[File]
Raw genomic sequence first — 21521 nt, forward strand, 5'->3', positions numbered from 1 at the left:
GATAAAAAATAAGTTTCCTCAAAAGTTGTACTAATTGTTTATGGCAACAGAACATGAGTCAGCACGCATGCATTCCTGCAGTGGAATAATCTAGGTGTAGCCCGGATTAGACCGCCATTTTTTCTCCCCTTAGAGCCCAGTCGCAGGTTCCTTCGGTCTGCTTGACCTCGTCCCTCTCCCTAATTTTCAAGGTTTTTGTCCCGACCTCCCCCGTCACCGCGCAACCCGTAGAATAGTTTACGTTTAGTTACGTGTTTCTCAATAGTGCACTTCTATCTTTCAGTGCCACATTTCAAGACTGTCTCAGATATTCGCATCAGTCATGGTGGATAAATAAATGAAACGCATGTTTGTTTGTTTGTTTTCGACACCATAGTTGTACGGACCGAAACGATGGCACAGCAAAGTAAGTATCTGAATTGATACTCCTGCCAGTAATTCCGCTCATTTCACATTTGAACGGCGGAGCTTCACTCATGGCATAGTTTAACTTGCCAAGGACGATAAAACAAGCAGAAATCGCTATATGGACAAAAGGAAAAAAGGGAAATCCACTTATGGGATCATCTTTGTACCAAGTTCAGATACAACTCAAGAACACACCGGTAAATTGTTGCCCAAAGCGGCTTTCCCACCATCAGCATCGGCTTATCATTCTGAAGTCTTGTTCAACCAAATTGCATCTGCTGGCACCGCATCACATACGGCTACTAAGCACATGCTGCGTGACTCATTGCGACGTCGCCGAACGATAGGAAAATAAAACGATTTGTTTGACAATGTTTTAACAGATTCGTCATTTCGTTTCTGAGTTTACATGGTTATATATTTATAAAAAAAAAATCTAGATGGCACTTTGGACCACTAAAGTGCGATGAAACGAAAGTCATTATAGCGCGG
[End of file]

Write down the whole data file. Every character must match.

Raw genomic sequence first — 21521 nt, forward strand, 5'->3', positions numbered from 1 at the left:
GATAAAAAATAAGTTTCCTCAAAAGTTGTACTAATTGTTTATGGCAACAGAACATGAGTCAGCACGCATGCATTCCTGCAGTGGAATAATCTAGGTGTAGCCCGGATTAGACCGCCATTTTTTCTCCCCTTAGAGCCCAGTCGCAGGTTCCTTCGGTCTGCTTGACCTCGTCCCTCTCCCTAATTTTCAAGGTTTTTGTCCCGACCTCCCCCGTCACCGCGCAACCCGTAGAATAGTTTACGTTTAGTTACGTGTTTCTCAATAGTGCACTTCTATCTTTCAGTGCCACATTTCAAGACTGTCTCAGATATTCGCATCAGTCATGGTGGATAAATAAATGAAACGCATGTTTGTTTGTTTGTTTTCGACACCATAGTTGTACGGACCGAAACGATGGCACAGCAAAGTAAGTATCTGAATTGATACTCCTGCCAGTAATTCCGCTCATTTCACATTTGAACGGCGGAGCTTCACTCATGGCATAGTTTAACTTGCCAAGGACGATAAAACAAGCAGAAATCGCTATATGGACAAAAGGAAAAAAGGGAAATCCACTTATGGGATCATCTTTGTACCAAGTTCAGATACAACTCAAGAACACACCGGTAAATTGTTGCCCAAAGCGGCTTTCCCACCATCAGCATCGGCTTATCATTCTGAAGTCTTGTTCAACCAAATTGCATCTGCTGGCACCGCATCACATACGGCTACTAAGCACATGCTGCGTGACTCATTGCGACGTCGCCGAACGATAGGAAAATAAAACGATTTGTTTGACAATGTTTTAACAGATTCGTCATTTCGTTTCTGAGTTTACATGGTTATATATTTATAAAAAAAAAATCTAGATGGCACTTTGGACCACTAAAGTGCGATGAAACGAAAGTCATTATAGCGCGG